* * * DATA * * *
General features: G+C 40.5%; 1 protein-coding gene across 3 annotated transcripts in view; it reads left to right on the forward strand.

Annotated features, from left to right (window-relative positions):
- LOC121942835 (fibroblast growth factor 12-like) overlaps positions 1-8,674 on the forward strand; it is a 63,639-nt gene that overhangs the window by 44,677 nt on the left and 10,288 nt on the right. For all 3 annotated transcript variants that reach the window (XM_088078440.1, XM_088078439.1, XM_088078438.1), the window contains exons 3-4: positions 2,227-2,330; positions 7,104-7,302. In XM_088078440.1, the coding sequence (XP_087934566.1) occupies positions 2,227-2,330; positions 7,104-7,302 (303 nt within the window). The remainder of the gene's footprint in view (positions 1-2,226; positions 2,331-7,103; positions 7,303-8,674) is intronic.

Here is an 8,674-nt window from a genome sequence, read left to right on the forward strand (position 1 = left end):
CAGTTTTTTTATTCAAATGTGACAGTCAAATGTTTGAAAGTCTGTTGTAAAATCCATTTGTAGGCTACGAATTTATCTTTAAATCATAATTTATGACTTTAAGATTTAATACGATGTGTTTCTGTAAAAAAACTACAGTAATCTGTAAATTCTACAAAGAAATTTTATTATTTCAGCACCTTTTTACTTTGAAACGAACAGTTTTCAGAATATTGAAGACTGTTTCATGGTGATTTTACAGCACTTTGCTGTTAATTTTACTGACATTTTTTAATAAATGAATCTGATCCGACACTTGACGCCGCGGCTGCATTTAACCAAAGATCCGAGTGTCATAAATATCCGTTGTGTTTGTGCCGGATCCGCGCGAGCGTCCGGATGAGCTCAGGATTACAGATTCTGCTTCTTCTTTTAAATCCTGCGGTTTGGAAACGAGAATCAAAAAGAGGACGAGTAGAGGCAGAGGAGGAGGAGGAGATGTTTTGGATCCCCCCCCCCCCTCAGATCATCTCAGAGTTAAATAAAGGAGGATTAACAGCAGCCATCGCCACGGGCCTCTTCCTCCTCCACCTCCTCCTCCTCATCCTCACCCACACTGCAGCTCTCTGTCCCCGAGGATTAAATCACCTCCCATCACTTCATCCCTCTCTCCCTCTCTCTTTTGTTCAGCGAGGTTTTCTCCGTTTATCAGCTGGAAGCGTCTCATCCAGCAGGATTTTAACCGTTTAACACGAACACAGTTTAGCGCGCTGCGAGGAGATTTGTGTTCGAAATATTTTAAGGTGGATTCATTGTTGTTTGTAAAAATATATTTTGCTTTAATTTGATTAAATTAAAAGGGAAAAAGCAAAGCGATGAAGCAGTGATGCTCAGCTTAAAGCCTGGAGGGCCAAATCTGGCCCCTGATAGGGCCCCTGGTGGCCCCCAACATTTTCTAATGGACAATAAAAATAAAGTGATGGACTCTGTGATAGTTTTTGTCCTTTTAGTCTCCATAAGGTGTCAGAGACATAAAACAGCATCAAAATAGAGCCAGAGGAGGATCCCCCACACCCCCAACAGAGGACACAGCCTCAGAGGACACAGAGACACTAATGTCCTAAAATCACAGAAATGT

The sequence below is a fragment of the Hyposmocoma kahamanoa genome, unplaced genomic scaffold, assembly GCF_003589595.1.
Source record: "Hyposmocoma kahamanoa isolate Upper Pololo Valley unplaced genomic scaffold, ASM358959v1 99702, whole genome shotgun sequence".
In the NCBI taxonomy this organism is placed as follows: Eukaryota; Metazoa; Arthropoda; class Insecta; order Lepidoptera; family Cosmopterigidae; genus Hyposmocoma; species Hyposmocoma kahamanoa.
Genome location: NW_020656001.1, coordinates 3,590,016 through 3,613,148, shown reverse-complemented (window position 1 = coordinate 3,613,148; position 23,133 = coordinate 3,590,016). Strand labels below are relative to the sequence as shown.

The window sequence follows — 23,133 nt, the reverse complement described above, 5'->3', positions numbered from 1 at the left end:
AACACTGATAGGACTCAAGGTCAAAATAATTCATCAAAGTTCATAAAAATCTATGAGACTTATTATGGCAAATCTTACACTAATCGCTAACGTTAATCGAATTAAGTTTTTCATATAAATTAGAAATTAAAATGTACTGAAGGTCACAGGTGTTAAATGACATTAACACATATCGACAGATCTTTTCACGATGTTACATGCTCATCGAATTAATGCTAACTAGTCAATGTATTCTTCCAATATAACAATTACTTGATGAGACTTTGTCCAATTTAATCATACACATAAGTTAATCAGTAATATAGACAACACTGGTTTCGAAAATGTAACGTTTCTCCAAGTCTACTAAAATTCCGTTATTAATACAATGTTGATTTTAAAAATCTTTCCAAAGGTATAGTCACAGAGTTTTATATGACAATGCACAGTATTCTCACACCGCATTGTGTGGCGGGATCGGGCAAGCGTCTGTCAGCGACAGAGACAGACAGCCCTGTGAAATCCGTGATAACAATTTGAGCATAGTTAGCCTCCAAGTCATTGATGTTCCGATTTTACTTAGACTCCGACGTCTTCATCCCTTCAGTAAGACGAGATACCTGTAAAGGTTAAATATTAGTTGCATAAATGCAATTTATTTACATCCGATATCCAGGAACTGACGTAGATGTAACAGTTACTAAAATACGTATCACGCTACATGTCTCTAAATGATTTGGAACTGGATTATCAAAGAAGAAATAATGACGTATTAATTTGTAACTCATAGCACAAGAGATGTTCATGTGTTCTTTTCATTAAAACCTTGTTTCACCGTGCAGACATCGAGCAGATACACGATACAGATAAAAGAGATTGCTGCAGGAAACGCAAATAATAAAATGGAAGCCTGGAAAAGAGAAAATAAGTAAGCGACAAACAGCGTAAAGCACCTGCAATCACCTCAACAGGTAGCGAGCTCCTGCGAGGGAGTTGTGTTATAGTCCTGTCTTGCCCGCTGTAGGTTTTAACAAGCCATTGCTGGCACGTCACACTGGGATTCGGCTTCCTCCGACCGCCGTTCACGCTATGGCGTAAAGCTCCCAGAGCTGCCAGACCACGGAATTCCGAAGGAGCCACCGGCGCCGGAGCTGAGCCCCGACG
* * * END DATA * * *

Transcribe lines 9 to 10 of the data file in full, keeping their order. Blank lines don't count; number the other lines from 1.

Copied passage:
Genome location: NW_020656001.1, coordinates 3,590,016 through 3,613,148, shown reverse-complemented (window position 1 = coordinate 3,613,148; position 23,133 = coordinate 3,590,016). Strand labels below are relative to the sequence as shown.

The window sequence follows — 23,133 nt, the reverse complement described above, 5'->3', positions numbered from 1 at the left end: